Biodiversity at risk because we don’t assess the risk of pesticides properly
A more complete approach to pesticide environmental risk assessment should replace the current system, which represents real world conditions poorly.
Pesticides are considered by many to have an important role in the continuing increase in agricultural production efficiency, and subsequent impacts on biodiversity, especially insect declines.
That is: The more we spray, the fewer insects are allowed to thrive.
There is also that bird populations are affected by pesticide use, and there are still cases of acute poisoning of birds, mammals and amphibians directly linked to pesticide usage.
However, we have a very large, expensive and complex risk-assessment process to ensure safety. So what is going wrong?
My colleagues in Switzerland and France, and myself from the Department of Bioscience at Aarhus University have tried to answer this question in a new article in Science.
We find that we need to do things very differently than they are done today.
The wide gap between how we regulate and what the world looks like
Pesticides are normally regulated by deciding whether or not individual uses have too high a risk of unacceptable side effects.
But this black and white approach does not fit well with our understanding of ecology, nor with the aims of the legislation behind pesticide regulation.
However, with today’s knowledge and modelling approaches we can take important steps to improve this situation.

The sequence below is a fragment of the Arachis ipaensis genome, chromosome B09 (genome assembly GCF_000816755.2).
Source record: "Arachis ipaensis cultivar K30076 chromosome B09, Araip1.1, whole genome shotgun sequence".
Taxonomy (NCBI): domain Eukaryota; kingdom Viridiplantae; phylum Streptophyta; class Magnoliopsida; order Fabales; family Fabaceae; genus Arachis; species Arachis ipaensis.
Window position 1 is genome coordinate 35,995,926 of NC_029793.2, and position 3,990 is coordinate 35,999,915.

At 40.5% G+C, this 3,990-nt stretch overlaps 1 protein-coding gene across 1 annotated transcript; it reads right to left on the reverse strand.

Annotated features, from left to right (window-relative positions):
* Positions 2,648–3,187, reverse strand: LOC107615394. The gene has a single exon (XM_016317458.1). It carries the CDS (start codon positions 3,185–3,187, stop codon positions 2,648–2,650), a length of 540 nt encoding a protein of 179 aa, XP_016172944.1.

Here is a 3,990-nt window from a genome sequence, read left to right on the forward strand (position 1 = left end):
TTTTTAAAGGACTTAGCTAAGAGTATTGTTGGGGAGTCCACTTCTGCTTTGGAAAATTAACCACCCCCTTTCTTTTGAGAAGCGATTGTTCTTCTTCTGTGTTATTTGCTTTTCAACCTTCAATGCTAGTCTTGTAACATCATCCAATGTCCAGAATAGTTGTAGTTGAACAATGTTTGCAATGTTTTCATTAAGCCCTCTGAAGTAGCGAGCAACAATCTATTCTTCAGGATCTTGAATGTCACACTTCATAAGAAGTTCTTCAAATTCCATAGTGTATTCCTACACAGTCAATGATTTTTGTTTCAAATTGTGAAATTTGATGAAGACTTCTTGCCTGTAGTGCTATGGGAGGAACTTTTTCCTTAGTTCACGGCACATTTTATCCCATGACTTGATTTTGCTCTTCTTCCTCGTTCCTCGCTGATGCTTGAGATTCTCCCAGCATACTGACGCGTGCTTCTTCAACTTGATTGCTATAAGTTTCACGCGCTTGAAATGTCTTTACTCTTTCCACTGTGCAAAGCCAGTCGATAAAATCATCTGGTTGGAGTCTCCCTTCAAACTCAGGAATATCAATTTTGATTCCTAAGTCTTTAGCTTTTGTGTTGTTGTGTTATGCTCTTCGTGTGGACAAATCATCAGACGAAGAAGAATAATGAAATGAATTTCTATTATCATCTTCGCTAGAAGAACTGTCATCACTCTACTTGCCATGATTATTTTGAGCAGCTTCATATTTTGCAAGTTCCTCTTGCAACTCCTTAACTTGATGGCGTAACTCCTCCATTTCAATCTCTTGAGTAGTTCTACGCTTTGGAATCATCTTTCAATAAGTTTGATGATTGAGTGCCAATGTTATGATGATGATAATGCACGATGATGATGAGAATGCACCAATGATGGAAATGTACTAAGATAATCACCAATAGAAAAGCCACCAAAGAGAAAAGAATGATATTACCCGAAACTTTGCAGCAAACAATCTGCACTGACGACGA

We argue that testing should better integrate the realities of pesticide use in the modern farming landscape to provide suitable information for balancing pesticide benefits and harm.
An outdated approach
The basic approach to environmental risk assessment (ERA) is 30 years old. It was designed when our ecological understanding was very different from today.
At the same time, the environment in which we use pesticides has changed. For example, the landscape has undergone simplification (removal of hedges, and other non-agriculturally productive areas).
The concept behind today’s ERA is that we can test each pesticide for each usage and decide whether there is an unacceptable risk of harm from case to case. This is a single-pesticide single-crop approach.
But this approach, which seems sensible on the face of it, does not take the real pattern of use of pesticides into account, nor does it consider the fact that even small effects on populations may accumulate over time and space.
Animals exposed to many pesticides at once
The difference between the single-pesticide single-crop and actual use of pesticides comes as a surprise to many.
A study by EFSA showed that multiple applications (pesticides applied multiple times in the same crop) and mixtures (pesticide mixed in the spray tank and sprayed at once) are widespread (Table 1)
The number of applications on the field is much less than the number of active substances, which clearly shows that mixtures are applied.